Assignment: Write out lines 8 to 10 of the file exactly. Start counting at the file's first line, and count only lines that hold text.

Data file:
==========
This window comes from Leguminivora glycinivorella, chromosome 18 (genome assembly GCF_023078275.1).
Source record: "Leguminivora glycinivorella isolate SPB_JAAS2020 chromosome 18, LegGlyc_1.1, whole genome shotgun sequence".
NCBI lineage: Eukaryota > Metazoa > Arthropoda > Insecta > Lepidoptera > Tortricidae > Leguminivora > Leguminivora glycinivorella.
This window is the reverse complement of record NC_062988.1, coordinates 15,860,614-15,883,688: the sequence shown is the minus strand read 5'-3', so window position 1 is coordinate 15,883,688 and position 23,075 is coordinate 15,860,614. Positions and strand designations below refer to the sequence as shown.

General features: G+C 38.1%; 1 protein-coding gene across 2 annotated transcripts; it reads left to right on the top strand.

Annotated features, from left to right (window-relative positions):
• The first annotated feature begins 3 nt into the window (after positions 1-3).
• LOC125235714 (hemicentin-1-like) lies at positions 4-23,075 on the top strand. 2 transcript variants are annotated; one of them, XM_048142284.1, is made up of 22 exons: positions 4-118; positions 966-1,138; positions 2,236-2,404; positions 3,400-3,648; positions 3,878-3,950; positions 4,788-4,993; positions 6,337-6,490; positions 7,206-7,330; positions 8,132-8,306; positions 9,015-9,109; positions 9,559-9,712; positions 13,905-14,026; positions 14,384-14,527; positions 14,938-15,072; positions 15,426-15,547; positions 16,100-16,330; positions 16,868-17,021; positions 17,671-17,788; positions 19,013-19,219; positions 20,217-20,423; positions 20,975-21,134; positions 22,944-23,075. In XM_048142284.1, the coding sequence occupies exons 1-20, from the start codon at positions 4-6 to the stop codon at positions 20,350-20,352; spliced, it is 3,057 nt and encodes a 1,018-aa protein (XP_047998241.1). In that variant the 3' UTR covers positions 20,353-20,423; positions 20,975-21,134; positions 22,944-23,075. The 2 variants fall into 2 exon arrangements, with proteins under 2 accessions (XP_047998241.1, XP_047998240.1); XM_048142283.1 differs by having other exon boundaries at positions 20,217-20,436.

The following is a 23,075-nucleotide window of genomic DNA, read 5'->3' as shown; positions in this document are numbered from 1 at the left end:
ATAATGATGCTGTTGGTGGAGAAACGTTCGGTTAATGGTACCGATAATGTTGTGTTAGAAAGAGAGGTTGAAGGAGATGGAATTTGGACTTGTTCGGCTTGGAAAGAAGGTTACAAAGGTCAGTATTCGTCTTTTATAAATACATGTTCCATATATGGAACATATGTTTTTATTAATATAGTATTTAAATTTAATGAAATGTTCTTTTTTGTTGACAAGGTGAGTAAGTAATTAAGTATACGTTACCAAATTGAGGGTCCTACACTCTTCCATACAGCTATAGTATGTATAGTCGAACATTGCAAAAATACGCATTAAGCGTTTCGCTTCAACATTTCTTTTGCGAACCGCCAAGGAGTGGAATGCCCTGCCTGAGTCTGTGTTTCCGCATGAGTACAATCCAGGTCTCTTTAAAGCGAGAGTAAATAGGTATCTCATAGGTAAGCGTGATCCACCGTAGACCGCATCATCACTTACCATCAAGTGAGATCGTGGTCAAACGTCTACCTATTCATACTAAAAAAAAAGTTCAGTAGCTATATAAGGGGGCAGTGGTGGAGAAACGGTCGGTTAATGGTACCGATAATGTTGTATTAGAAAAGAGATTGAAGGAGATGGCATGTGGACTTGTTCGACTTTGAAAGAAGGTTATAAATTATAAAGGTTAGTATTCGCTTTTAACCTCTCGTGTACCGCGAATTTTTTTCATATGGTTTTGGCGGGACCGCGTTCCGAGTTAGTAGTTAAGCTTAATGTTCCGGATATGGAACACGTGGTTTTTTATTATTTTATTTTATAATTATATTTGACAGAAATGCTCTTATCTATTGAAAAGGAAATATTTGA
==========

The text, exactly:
• LOC125235714 (hemicentin-1-like) lies at positions 4-23,075 on the top strand. 2 transcript variants are annotated; one of them, XM_048142284.1, is made up of 22 exons: positions 4-118; positions 966-1,138; positions 2,236-2,404; positions 3,400-3,648; positions 3,878-3,950; positions 4,788-4,993; positions 6,337-6,490; positions 7,206-7,330; positions 8,132-8,306; positions 9,015-9,109; positions 9,559-9,712; positions 13,905-14,026; positions 14,384-14,527; positions 14,938-15,072; positions 15,426-15,547; positions 16,100-16,330; positions 16,868-17,021; positions 17,671-17,788; positions 19,013-19,219; positions 20,217-20,423; positions 20,975-21,134; positions 22,944-23,075. In XM_048142284.1, the coding sequence occupies exons 1-20, from the start codon at positions 4-6 to the stop codon at positions 20,350-20,352; spliced, it is 3,057 nt and encodes a 1,018-aa protein (XP_047998241.1). In that variant the 3' UTR covers positions 20,353-20,423; positions 20,975-21,134; positions 22,944-23,075. The 2 variants fall into 2 exon arrangements, with proteins under 2 accessions (XP_047998241.1, XP_047998240.1); XM_048142283.1 differs by having other exon boundaries at positions 20,217-20,436.

The following is a 23,075-nucleotide window of genomic DNA, read 5'->3' as shown; positions in this document are numbered from 1 at the left end:
ATAATGATGCTGTTGGTGGAGAAACGTTCGGTTAATGGTACCGATAATGTTGTGTTAGAAAGAGAGGTTGAAGGAGATGGAATTTGGACTTGTTCGGCTTGGAAAGAAGGTTACAAAGGTCAGTATTCGTCTTTTATAAATACATGTTCCATATATGGAACATATGTTTTTATTAATATAGTATTTAAATTTAATGAAATGTTCTTTTTTGTTGACAAGGTGAGTAAGTAATTAAGTATACGTTACCAAATTGAGGGTCCTACACTCTTCCATACAGCTATAGTATGTATAGTCGAACATTGCAAAAATACGCATTAAGCGTTTCGCTTCAACATTTCTTTTGCGAACCGCCAAGGAGTGGAATGCCCTGCCTGAGTCTGTGTTTCCGCATGAGTACAATCCAGGTCTCTTTAAAGCGAGAGTAAATAGGTATCTCATAGGTAAGCGTGATCCACCGTAGACCGCATCATCACTTACCATCAAGTGAGATCGTGGTCAAACGTCTACCTATTCATACTAAAAAAAAAGTTCAGTAGCTATATAAGGGGGCAGTGGTGGAGAAACGGTCGGTTAATGGTACCGATAATGTTGTATTAGAAAAGAGATTGAAGGAGATGGCATGTGGACTTGTTCGACTTTGAAAGAAGGTTATAAATTATAAAGGTTAGTATTCGCTTTTAACCTCTCGTGTACCGCGAATTTTTTTCATATGGTTTTGGCGGGACCGCGTTCCGAGTTAGTAGTTAAGCTTAATGTTCCGGATATGGAACACGTGGTTTTTTATTATTTTATTTTATAATTATATTTGACAGAAATGCTCTTATCTATTGAAAAGGAAATATTTGA